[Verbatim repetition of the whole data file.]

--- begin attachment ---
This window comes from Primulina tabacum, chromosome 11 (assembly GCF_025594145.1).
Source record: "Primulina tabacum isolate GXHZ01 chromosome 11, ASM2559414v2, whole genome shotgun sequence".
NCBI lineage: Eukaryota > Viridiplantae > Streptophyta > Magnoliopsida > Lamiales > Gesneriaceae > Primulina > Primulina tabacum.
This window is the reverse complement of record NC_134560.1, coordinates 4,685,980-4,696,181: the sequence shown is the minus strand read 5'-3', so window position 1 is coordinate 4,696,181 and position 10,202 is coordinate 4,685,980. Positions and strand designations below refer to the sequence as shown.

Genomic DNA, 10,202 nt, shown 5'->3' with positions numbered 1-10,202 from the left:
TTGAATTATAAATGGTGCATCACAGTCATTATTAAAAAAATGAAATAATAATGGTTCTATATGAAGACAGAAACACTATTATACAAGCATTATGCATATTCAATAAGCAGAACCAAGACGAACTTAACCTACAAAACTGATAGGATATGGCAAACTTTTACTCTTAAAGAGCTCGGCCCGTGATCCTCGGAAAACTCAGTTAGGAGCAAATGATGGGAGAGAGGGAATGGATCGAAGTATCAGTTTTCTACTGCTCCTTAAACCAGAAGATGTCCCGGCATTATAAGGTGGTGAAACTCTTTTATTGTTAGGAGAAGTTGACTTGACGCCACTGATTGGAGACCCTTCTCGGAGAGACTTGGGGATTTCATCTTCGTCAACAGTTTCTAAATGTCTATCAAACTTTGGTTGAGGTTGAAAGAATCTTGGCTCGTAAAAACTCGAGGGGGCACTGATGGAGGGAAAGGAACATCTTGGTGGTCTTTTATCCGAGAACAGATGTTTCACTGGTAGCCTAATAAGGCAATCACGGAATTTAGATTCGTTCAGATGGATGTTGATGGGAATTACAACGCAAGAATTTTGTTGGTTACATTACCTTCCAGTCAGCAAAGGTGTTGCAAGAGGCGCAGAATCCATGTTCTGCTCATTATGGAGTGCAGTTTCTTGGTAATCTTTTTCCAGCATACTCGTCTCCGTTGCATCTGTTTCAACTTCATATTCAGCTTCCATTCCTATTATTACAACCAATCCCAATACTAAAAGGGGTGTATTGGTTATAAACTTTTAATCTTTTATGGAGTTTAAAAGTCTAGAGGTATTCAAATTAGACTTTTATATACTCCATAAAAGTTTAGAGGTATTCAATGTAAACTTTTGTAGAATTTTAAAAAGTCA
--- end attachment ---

This window comes from Primulina tabacum, chromosome 11 (assembly GCF_025594145.1).
Source record: "Primulina tabacum isolate GXHZ01 chromosome 11, ASM2559414v2, whole genome shotgun sequence".
NCBI lineage: Eukaryota > Viridiplantae > Streptophyta > Magnoliopsida > Lamiales > Gesneriaceae > Primulina > Primulina tabacum.
This window is the reverse complement of record NC_134560.1, coordinates 4,685,980-4,696,181: the sequence shown is the minus strand read 5'-3', so window position 1 is coordinate 4,696,181 and position 10,202 is coordinate 4,685,980. Positions and strand designations below refer to the sequence as shown.

Genomic DNA, 10,202 nt, shown 5'->3' with positions numbered 1-10,202 from the left:
TTGAATTATAAATGGTGCATCACAGTCATTATTAAAAAAATGAAATAATAATGGTTCTATATGAAGACAGAAACACTATTATACAAGCATTATGCATATTCAATAAGCAGAACCAAGACGAACTTAACCTACAAAACTGATAGGATATGGCAAACTTTTACTCTTAAAGAGCTCGGCCCGTGATCCTCGGAAAACTCAGTTAGGAGCAAATGATGGGAGAGAGGGAATGGATCGAAGTATCAGTTTTCTACTGCTCCTTAAACCAGAAGATGTCCCGGCATTATAAGGTGGTGAAACTCTTTTATTGTTAGGAGAAGTTGACTTGACGCCACTGATTGGAGACCCTTCTCGGAGAGACTTGGGGATTTCATCTTCGTCAACAGTTTCTAAATGTCTATCAAACTTTGGTTGAGGTTGAAAGAATCTTGGCTCGTAAAAACTCGAGGGGGCACTGATGGAGGGAAAGGAACATCTTGGTGGTCTTTTATCCGAGAACAGATGTTTCACTGGTAGCCTAATAAGGCAATCACGGAATTTAGATTCGTTCAGATGGATGTTGATGGGAATTACAACGCAAGAATTTTGTTGGTTACATTACCTTCCAGTCAGCAAAGGTGTTGCAAGAGGCGCAGAATCCATGTTCTGCTCATTATGGAGTGCAGTTTCTTGGTAATCTTTTTCCAGCATACTCGTCTCCGTTGCATCTGTTTCAACTTCATATTCAGCTTCCATTCCTATTATTACAACCAATCCCAATACTAAAAGGGGTGTATTGGTTATAAACTTTTAATCTTTTATGGAGTTTAAAAGTCTAGAGGTATTCAAATTAGACTTTTATATACTCCATAAAAGTTTAGAGGTATTCAATGTAAACTTTTGTAGAATTTTAAAAAGTCA